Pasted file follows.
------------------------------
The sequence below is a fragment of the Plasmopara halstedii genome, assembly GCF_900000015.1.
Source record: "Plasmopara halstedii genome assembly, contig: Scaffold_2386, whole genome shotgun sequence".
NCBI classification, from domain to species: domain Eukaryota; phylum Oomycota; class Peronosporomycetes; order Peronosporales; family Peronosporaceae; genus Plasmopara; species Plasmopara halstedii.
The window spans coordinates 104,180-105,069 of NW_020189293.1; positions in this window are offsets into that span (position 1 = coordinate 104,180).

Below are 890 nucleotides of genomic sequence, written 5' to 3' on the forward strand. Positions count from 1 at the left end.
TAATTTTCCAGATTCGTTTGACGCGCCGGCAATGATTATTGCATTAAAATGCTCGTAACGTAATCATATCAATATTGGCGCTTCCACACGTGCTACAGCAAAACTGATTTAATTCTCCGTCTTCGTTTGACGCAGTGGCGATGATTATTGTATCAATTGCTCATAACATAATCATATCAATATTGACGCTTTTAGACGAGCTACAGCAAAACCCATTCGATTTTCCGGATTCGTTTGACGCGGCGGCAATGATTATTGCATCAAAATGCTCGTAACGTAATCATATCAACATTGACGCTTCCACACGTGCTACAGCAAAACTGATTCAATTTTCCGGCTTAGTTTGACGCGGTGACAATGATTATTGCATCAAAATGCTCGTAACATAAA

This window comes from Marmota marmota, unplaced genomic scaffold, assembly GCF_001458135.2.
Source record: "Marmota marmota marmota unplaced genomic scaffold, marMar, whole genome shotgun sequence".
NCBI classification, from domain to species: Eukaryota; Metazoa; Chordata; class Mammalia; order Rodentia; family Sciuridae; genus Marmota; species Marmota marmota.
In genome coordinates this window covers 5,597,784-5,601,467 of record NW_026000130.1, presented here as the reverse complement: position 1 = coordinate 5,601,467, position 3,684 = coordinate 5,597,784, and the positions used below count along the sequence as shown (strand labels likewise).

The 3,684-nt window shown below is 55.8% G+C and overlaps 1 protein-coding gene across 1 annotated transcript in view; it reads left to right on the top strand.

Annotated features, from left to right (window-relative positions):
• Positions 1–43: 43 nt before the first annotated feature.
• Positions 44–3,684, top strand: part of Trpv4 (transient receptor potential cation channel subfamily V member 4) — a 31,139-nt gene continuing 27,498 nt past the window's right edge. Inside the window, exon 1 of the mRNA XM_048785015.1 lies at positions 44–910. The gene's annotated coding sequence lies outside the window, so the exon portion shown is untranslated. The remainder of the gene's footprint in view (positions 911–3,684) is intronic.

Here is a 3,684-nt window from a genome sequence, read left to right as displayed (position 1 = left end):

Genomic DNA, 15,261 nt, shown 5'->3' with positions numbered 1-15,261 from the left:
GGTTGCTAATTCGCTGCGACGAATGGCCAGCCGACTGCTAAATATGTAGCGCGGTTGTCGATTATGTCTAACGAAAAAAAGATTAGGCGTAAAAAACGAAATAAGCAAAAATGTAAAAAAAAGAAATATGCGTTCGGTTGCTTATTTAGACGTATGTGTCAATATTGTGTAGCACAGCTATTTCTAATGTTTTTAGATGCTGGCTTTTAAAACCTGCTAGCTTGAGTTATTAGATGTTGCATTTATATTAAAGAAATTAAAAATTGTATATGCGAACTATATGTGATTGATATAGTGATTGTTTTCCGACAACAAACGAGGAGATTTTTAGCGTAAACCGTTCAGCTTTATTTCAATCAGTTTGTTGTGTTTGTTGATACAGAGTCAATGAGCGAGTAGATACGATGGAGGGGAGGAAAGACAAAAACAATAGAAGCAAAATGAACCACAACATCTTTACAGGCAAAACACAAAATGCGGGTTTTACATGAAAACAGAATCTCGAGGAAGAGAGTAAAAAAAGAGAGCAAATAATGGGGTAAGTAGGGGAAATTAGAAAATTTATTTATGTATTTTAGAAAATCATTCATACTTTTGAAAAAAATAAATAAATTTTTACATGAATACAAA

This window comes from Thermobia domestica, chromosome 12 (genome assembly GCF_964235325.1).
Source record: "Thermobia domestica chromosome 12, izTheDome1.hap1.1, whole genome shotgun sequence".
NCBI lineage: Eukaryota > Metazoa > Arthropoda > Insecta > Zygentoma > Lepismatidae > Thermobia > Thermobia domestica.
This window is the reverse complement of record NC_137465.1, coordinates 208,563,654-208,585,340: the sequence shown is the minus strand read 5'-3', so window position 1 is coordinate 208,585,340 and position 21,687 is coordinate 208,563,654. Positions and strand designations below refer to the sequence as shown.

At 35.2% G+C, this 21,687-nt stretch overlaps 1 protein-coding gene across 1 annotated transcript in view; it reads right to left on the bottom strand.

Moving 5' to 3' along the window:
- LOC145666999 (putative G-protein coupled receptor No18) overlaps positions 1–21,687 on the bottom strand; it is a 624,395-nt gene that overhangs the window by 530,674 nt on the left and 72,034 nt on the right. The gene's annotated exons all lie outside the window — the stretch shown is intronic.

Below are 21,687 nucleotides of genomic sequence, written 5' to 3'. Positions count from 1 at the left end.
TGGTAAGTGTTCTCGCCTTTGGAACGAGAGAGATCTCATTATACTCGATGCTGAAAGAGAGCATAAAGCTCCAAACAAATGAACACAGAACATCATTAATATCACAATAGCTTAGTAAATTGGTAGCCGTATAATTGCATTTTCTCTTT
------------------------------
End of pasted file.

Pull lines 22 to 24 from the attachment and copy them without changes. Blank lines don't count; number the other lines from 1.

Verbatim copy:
At 35.2% G+C, this 21,687-nt stretch overlaps 1 protein-coding gene across 1 annotated transcript in view; it reads right to left on the bottom strand.

Moving 5' to 3' along the window:
- LOC145666999 (putative G-protein coupled receptor No18) overlaps positions 1–21,687 on the bottom strand; it is a 624,395-nt gene that overhangs the window by 530,674 nt on the left and 72,034 nt on the right. The gene's annotated exons all lie outside the window — the stretch shown is intronic.